Gender differences in HIV knowledge among adolescents and young people in low-and middle-income countries: A systematic review


OBJECTIVES: This review seeks to critically analyze studies assessing gender differences in HIV-related knowledge among adolescents and young people in low- and middle-income countries. METHODS: Using PRISMA guidelines and searching Pubmed and Scopus online databases, the search strategy combined search keywords with Boolean operators: (HIV OR AIDS) AND (knowledge) AND (gender) AND (adolescents). AC and EG conducted the search and independently reviewed all articles in Covidence software; conflicts were resolved by GC. Articles were included if they evaluated differences in HIV knowledge in at least two groups ages 10–24 and were implemented in a low or middle-income country. RESULTS: The search resulted in 4,901 articles, of which fifteen studies, implemented in 15 countries, met selection criteria. Twelve evaluated differences in HIV knowledge in school settings; three evaluated participants in clinic settings. Adolescent males consistently scored higher in composite knowledge scores, as well as knowledge of HIV transmission, prevention, attitudes and sexual decision-making. CONCLUSION: We found gender-based discrepancies between knowledge, perception of risk and HIV prevalence among youth globally, with boys consistently scoring higher in HIV knowledge. However, there is significant evidence that social and cultural contexts render girls at high risk of HIV infection, and the gaps in girls’ knowledge and boys’ roles in HIV risk must be addressed urgently. Future research should consider interventions that facilitate discussion and HIV knowledge building across genders.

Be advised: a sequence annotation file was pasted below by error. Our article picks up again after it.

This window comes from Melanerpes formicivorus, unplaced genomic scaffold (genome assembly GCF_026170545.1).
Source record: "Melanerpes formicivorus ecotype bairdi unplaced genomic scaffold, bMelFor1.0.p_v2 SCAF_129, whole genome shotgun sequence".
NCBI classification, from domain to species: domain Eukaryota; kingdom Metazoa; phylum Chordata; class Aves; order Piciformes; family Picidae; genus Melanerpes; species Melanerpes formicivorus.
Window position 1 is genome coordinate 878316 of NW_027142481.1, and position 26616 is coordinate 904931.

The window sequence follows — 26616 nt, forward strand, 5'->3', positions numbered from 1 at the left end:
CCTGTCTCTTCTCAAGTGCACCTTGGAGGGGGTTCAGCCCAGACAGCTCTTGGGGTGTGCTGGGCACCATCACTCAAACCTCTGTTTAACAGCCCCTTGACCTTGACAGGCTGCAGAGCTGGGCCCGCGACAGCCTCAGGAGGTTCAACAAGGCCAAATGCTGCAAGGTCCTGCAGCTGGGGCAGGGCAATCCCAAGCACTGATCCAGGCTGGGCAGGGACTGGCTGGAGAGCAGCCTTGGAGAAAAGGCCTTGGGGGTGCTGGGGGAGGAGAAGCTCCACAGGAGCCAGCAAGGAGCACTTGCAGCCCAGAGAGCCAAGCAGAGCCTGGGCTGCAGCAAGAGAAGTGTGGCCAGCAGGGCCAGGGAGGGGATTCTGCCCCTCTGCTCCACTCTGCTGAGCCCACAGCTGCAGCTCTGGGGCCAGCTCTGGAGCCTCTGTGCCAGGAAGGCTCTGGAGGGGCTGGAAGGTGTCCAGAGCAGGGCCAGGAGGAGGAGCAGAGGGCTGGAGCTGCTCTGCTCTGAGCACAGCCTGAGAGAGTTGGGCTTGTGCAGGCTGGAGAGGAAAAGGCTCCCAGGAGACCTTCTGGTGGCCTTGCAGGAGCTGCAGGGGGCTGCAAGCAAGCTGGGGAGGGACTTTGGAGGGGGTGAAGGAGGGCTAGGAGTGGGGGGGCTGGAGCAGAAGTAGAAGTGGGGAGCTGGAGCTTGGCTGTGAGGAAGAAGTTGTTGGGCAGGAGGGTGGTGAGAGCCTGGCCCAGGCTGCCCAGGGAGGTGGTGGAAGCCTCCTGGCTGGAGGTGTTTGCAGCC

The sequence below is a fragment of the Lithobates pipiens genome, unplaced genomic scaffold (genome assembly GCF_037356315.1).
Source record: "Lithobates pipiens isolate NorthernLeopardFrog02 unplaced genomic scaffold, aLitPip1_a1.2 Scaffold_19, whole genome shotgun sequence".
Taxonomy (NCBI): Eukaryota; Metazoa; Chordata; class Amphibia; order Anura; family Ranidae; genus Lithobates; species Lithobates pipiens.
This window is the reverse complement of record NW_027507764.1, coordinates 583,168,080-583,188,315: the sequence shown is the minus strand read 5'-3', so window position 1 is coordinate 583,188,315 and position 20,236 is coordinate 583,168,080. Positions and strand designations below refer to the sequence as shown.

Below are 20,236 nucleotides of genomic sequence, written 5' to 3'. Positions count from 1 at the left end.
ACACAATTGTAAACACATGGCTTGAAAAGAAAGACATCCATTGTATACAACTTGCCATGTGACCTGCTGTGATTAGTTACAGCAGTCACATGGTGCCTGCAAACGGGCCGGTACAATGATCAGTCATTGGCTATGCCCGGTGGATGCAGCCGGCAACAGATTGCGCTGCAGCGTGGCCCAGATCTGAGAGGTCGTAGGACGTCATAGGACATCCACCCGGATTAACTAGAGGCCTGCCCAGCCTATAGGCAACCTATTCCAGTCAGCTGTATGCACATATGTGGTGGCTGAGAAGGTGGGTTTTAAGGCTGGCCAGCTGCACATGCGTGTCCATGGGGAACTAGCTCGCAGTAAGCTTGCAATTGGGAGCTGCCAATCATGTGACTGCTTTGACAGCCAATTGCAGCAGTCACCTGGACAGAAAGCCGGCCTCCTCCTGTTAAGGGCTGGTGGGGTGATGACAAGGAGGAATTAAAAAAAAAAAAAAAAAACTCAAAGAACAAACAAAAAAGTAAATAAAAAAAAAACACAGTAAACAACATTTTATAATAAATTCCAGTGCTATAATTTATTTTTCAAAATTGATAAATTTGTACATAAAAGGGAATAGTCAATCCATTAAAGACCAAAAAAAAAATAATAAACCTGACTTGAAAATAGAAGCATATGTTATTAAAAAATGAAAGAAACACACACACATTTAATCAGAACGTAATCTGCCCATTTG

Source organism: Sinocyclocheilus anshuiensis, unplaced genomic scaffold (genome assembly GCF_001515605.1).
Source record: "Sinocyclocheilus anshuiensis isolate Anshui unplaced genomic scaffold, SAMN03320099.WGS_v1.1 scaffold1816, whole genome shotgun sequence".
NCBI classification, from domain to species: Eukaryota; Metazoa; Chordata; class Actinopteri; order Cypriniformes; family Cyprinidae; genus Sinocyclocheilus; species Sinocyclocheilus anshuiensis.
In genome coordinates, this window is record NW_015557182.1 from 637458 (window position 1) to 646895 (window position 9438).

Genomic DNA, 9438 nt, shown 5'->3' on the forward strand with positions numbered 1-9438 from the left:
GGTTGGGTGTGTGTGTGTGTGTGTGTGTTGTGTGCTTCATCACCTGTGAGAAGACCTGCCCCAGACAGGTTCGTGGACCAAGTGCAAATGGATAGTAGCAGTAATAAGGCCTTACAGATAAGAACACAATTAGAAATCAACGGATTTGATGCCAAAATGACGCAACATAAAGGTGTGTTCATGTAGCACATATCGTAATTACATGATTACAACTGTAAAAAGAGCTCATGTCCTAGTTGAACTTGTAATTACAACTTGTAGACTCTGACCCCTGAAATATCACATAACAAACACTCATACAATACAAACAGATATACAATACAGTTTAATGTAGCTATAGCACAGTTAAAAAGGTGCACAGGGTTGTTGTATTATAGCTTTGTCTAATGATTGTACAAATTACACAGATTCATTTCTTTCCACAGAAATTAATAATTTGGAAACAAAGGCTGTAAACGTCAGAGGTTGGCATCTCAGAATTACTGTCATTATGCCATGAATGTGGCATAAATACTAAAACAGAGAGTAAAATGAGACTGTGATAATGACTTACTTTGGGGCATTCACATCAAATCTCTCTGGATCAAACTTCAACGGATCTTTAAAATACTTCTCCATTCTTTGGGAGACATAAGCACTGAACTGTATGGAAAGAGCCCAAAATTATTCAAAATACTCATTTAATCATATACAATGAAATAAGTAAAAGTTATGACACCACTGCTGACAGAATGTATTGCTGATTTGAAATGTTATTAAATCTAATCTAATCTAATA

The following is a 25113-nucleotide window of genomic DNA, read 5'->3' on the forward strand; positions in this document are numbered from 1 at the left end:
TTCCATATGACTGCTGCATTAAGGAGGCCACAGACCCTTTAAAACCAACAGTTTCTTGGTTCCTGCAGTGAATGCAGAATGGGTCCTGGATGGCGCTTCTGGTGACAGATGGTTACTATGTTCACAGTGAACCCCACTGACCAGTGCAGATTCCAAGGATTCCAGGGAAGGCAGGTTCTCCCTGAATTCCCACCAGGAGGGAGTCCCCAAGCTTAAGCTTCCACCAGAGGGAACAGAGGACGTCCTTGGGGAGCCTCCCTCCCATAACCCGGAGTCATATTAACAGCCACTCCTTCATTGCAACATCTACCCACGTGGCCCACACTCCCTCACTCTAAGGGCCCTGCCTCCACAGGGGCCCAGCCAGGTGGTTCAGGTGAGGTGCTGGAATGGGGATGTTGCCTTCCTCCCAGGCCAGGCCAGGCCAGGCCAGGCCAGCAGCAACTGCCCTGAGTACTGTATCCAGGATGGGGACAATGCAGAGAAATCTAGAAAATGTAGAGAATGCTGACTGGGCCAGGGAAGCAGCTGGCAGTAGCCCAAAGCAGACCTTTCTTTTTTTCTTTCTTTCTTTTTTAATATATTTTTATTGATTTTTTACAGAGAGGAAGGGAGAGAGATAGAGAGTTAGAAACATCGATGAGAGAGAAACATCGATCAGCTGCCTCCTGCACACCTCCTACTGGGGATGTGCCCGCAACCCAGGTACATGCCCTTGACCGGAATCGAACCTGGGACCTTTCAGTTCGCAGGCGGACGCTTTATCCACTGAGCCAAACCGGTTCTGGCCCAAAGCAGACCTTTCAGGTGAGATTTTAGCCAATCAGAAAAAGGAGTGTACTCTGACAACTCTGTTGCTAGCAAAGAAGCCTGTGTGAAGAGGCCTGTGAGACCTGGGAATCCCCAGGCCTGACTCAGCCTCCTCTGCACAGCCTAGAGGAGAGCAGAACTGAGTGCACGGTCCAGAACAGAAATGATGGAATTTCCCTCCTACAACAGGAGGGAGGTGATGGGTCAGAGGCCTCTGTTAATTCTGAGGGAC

Chory A, Gillette E, Callen G, Wachira J, Sam-Agudu NA, Bond K, Vreeman R




  • Epidemiology and Determinants of Health
    • Determinants of Health
  • Determinants of Health
    • Education
  • Population(s)
    • Children or Youth (less than 18 years old)
    • General HIV- population


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